With engineered systems, Oracle is betting that most firms want to avoid the pain: Wouldn’t it be nice to skip the 6-12 months of building and testing the whole platform and have installed in days? Throw in the risk of projects failing and the choice becomes more obvious.

Exadata – Database-as-a-Service

Exadata is a database machine that provides extreme performance for both data warehousing and online transaction processing (OLTP) applications, aimed at making it the ideal platform for consolidating legacy apps.

Exadata provides the following:

  • Database Servers, Storage and Network in a Single Enclosure (336 TB+)
  • High Bandwidth Network Connects Database and Storage Servers
  • Intelligent Storage Filters Data and Minimizes Network traffic
  • Optimized for Both Data Warehouse and OLTP Activity

The bottleneck on many (most) large datawarehouses (15-25 TB) is between the disk and the db server(s)!  So how to speed it up? Make the pipe bigger/faster or reduce traffic on the pipe.  Exadata does both by offloading (doing more in the storage layer than the database layer) and Smartscan (query optimizations covered by “cell smart table/index scan” wait event).

What is the business value? The true goal is to enable database-as-a-service.  Customers can further reduce IT costs through database consolidation, manage more data on multiple compression tiers, improve performance of all applications, and make faster decisions in real time.

What is the IT value? Pre-configured; Exadata relieves the user of responsibility for physical configuration and deployment of database servers and associated storage.  Single throat to choke for all hardware, software and storage support. Optimized for multiple workloads offering performance and scalability benefits.  What are the other features that make this platform attractive for IT:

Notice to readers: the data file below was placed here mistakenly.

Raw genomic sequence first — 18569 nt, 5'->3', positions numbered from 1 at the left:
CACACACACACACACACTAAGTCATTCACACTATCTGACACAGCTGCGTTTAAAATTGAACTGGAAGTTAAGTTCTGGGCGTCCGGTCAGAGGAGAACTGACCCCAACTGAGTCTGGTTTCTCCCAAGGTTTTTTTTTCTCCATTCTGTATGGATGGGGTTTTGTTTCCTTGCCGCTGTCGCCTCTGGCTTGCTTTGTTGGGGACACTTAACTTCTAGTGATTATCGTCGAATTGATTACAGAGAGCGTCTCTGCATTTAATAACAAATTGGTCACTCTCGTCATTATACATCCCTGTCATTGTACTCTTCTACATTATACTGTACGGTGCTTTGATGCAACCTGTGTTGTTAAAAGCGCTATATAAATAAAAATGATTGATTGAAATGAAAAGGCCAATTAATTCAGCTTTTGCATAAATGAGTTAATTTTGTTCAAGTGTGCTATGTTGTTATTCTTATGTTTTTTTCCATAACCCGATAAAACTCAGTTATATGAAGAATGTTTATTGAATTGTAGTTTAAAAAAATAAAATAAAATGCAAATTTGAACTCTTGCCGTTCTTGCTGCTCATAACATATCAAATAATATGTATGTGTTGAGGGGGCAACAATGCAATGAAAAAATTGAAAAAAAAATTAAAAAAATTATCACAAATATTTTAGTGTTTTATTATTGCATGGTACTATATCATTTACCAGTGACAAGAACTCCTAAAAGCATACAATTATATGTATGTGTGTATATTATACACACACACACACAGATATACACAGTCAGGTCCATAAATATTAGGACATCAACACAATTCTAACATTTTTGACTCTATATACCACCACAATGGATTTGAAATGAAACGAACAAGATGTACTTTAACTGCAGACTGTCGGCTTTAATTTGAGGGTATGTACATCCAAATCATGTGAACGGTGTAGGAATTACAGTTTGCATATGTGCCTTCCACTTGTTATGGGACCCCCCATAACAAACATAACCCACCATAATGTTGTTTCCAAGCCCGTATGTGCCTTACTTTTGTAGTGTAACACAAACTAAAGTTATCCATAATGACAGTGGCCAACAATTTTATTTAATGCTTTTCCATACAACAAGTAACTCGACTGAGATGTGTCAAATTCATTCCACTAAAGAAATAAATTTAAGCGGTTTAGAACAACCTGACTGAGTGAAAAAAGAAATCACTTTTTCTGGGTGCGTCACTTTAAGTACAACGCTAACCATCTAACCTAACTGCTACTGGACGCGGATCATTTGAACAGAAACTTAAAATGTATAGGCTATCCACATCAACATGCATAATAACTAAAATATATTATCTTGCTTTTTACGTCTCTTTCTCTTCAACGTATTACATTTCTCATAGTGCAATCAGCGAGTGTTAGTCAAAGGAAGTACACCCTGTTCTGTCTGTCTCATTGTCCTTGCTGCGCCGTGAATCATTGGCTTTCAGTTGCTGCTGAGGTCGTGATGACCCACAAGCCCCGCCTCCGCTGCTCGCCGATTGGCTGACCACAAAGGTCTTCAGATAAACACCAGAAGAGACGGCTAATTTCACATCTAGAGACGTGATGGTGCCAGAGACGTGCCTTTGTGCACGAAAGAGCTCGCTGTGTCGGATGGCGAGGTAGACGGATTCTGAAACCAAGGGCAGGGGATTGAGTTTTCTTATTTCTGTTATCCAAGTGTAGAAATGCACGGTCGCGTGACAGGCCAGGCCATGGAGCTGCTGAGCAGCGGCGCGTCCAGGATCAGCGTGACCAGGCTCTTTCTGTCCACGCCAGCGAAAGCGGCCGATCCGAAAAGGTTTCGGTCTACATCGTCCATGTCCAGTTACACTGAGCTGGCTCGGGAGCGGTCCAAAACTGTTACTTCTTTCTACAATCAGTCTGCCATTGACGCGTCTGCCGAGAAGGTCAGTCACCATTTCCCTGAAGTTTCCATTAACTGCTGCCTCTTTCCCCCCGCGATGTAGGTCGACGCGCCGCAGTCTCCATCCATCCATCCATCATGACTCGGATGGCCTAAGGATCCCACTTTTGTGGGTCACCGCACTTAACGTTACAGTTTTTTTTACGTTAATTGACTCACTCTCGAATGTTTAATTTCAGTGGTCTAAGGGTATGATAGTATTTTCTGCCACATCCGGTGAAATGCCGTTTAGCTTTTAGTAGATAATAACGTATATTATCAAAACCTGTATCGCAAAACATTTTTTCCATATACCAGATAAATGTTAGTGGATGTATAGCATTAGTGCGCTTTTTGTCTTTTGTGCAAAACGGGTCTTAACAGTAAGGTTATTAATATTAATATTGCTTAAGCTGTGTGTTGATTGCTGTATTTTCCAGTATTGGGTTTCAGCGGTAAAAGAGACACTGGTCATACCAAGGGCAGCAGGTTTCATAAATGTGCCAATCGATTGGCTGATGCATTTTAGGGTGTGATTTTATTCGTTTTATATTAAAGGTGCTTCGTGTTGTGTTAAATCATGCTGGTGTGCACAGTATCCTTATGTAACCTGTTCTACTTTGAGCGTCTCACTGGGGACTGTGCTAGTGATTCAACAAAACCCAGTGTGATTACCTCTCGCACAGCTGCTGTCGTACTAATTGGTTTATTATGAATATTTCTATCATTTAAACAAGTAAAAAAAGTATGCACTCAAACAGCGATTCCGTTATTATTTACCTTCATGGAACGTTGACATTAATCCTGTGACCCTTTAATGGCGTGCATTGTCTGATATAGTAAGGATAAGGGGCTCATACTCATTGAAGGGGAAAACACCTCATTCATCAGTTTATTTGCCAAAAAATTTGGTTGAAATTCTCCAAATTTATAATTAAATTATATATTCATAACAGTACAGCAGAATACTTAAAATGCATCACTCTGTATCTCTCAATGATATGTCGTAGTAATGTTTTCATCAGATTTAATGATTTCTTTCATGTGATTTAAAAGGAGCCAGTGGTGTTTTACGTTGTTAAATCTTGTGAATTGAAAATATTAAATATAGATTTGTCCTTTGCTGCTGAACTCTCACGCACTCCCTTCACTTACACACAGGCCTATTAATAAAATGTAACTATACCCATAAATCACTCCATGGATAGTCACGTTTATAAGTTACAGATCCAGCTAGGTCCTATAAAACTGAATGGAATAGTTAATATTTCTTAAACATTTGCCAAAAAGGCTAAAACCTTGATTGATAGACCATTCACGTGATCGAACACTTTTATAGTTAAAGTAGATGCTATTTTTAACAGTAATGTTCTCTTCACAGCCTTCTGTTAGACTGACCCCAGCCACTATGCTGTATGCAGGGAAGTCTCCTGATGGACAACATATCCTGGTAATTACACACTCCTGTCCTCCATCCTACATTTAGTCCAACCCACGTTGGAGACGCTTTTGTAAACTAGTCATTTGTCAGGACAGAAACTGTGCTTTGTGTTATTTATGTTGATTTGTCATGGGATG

1. Large memory and storage: many databases can be consolidated
  2. Performance: OLTP, DW,  data mining, batch, reporting, loading, backups, encryption and compression
  3. Workload management: CPU, I/O resource management

Exadata has evolved considerably. Oracle introduced the first Exadata database appliance in 2008. The first version consisted of its database software and an HP x86 server aimed avoiding the hardware bottlenecks that slowed down computers processing information in its database software.  The new version is Exadata X2-8.

Bottomline and Take-aways

Southwestern Energy had an e-business upgrade problem. 16 EBS instances, 7 OBIEE instances, 12 Hyperion instances and 2 Standby instances.  All running on over 40+ servers. After detailed analysis they chose to move to Exadata.

With its Exalytics engineered systems, Oracle is now a formidable player in the analytics and big data space. They are really on the right path now.  They are attacking the gnarly IT problems of continued cost takeout, consolidation and system utilization. They have also figured out how to leverage the Sun Microsystems acquisition.

The early adopters of Exalytics, Exalogic and Exadata include the telecom industry, banks, airlines, Government and data service providers.  Exalytics would be an open solution for use in heterogeneous IT environments.

exalytics 2


  1. What is the ideal scenario to consolidate to Exadata?  (1) Excess capacity; (2) Inverted workloads e.g.,  Different peak usage times; (3) Clear Priorities e.g.,  Allows some workloads to be prioritized over others; (4) Compatible SLAs e.g.,  Common maintenance windows
  2. When Exadata Is NOT Justifiable? (1) Size & performance requirements too low i.e. not cost-efficient (consider Oracle DB Appliance); (2)  Hosting non-Oracle databases, e.g, Migrate!; (3) Pre-11gR2 database versions, e.g.,  Upgrade!; (4) Application design prevents massive scalability e.g., Serialization points, single threaded processes.
  3. Exadata can breaks the large enterprise IT support model.  Singe machine – single team ownership. Traditional silos – DBAs, SysAdmins, Storage, Networking – nobody claims single responsibility
  4. Backups and DR — Exadata can pump huge volumes of data – is your backup infrastructure capable of supporting it